This is quite simply an outstanding resource for students (and their teachers!). Many exercises are provided and the answers are all at the back. OCR have very helpfully provided the document as a Word document.

From TES, comes a collection of resources hand-picked by the Tes Maths Panel, organised by topic area and selected for their relevance to the new specifications. This is an extensive collection of quality resources. Checking Probability for example we see an excellent selection of free resources, including Venn Diagrams for teaching and learning.
This Venn Diagramspost with many resources for teaching this topic has been updated to include the TES collection.

Another update to the Venn Diagrams collection comes from Transum.

Transum

Try Venn Totals. 4 different levels of exercises which can all be checked are available. Level 1 – Reading information from a Venn diagram containing two intersecting sets. Level 2 – Reading information from a Venn diagram containing three intersecting sets. Level 3 – Adding information to a Venn diagram containing three intersecting sets. Level 4 – Adding information to a Venn diagram containing three intersecting sets with some problem solving required. There are also exam style questions, to see the worked solutions a subscription is required.

I have written on Transum before, with its very clear Topic Index for Teachers also, for students a Maths Map with numerous activities to support their learning the site is very easy to navigate. The resources are very clear and attractively presented, they display well for demonstration in class as well as being very good for self-study for students.
Look at this series on Transformations for example: Level 5 is on transformations and matrices, very useful for older students studying Level 2 or A Level Further Maths.

On the subject of student advice, one of my Year 11 students asked me to confirm for her which transformations are examined at GCSE, a slight change here from the old spec hence her question. I answered her question with a post on Mathematics for Students as I thought it would be useful for others. Transformations of graphs includes Desmos pages for reflections and translations as required at GCSE (see GCSE content on Algebra:

13.sketch translations and reflections of a given function.

The post also includes a couple of examples on finding the equation of the transformed graph.

A reminder from Mathematical Miscellany #12, I am very much looking forward to trying Jamie Frost’s wonderful homework site with my Year 9 group.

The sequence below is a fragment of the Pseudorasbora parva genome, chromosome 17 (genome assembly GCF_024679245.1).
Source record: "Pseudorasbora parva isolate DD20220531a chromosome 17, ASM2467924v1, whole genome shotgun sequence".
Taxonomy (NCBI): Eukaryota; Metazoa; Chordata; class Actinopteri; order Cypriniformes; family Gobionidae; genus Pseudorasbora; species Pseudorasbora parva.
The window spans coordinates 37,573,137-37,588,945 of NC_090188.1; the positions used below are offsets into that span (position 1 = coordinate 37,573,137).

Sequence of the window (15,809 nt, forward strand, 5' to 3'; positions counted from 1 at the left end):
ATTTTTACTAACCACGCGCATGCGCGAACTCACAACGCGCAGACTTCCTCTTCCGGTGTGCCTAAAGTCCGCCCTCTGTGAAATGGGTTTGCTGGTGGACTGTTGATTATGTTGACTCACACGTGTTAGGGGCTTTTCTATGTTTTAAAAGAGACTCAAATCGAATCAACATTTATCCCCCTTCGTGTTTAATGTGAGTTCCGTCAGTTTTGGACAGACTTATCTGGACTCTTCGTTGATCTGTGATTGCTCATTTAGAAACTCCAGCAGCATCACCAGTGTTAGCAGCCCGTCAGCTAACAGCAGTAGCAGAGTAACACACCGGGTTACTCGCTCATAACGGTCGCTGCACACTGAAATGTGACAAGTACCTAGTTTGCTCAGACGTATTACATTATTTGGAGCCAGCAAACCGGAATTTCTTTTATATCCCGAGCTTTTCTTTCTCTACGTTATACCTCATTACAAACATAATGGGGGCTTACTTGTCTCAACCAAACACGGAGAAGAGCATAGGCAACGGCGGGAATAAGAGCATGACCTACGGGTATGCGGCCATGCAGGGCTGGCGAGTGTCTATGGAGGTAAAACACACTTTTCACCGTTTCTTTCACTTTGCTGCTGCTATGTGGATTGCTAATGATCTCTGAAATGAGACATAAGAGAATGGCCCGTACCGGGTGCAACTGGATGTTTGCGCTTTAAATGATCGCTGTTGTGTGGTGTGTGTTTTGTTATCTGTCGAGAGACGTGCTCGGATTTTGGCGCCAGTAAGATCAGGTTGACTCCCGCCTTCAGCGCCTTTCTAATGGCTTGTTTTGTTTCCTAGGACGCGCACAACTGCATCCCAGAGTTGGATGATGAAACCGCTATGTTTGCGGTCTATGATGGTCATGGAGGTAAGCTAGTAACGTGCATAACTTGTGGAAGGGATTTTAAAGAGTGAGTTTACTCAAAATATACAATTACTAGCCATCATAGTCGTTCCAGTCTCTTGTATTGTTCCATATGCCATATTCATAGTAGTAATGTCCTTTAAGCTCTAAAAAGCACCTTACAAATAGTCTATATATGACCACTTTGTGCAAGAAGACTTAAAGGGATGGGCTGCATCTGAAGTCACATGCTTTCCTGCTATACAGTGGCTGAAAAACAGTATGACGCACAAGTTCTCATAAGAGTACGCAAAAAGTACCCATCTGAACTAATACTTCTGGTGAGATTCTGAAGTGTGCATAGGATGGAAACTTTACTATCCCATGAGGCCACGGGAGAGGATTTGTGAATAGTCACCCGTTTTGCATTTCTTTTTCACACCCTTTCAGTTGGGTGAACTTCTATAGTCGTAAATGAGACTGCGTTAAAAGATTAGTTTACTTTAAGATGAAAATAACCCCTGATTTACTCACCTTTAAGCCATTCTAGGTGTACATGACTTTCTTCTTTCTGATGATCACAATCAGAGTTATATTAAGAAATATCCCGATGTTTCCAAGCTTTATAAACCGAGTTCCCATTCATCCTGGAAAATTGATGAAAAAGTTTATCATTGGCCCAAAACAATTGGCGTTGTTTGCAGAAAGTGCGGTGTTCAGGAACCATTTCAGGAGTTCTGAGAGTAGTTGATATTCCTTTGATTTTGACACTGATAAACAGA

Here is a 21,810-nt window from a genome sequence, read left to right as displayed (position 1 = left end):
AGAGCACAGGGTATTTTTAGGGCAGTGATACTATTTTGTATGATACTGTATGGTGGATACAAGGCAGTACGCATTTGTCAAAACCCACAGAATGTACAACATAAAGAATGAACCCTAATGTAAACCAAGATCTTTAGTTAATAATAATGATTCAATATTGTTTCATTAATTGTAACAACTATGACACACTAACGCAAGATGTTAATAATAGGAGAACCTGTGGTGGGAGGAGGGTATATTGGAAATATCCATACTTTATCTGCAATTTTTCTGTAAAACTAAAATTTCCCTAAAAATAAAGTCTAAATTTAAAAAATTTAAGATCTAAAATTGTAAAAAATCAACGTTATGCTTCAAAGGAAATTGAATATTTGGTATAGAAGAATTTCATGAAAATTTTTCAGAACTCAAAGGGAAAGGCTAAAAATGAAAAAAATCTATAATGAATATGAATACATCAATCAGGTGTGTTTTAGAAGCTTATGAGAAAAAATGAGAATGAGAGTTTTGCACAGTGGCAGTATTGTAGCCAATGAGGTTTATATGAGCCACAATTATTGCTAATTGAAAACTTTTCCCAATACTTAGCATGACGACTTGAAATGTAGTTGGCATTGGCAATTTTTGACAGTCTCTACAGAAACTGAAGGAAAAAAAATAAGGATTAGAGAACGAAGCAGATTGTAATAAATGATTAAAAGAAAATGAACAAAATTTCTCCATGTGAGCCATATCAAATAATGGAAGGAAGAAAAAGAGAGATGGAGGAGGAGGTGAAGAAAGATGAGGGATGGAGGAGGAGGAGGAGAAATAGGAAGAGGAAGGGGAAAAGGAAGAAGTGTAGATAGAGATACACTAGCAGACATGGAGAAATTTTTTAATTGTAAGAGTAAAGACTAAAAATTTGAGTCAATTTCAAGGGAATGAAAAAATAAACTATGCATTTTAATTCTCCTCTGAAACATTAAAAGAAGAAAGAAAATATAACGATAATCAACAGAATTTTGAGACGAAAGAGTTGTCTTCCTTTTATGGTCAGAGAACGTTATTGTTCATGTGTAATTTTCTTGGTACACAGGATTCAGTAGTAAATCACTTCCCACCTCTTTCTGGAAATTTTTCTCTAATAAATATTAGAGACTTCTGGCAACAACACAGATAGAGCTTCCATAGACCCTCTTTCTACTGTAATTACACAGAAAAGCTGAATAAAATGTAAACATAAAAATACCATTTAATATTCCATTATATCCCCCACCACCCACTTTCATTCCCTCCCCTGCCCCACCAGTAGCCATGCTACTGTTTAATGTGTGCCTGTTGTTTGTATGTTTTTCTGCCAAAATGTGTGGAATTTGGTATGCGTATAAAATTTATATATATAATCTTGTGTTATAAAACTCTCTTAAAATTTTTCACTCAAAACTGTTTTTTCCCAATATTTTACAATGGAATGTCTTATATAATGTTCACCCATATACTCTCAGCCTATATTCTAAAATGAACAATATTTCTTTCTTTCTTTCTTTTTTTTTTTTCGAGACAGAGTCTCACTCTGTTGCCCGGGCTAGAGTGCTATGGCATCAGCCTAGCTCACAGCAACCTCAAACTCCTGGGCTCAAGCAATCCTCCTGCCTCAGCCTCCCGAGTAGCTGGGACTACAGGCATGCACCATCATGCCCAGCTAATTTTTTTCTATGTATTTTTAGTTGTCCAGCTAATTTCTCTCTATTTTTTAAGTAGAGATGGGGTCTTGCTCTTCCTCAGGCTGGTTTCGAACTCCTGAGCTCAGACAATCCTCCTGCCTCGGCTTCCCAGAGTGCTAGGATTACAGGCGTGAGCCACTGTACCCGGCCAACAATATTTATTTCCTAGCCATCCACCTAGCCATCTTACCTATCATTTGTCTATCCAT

And finally another reminder because I think it is such an important resource – just in case you missed the news that Underground Maths are helping teachers everywhere who are preparing for the new A Level. Many brilliant resources suggestions are clearly mapped to the subject content for the new A Level.

This will be so helpful for our preparation for the new A Level, I particularly like the Resource suggestions.

For each content statement, Underground Maths have suggested up to three rich resources and up to three Review questions. Each suggestion is hyperlinked to take you directly to the resource on the Underground Mathematics site. Resources that are particularly good at supporting the overarching theme of Mathematical modelling have been highlighted.

These of course are suggestions. There are so many outstanding resources on Underground Maths. In our department, like many others I am sure we will be exploring the resources and bookmarking our own favourites.

I have aseries of pages on Underground Mathematics. This is a work in progress and I will be adding more content over the coming weeks. Some of my many favourites are on these pages…

Subcollections :You can very easily organise your resources on Underground Maths

Follow Underground Mathematics on Twitteror Facebook.
Note there is also a closed Facebook Group for teachers. We’d love to hear which Underground Maths resources you’ve been using, share your thoughts, ask questions or show your students work for discussion.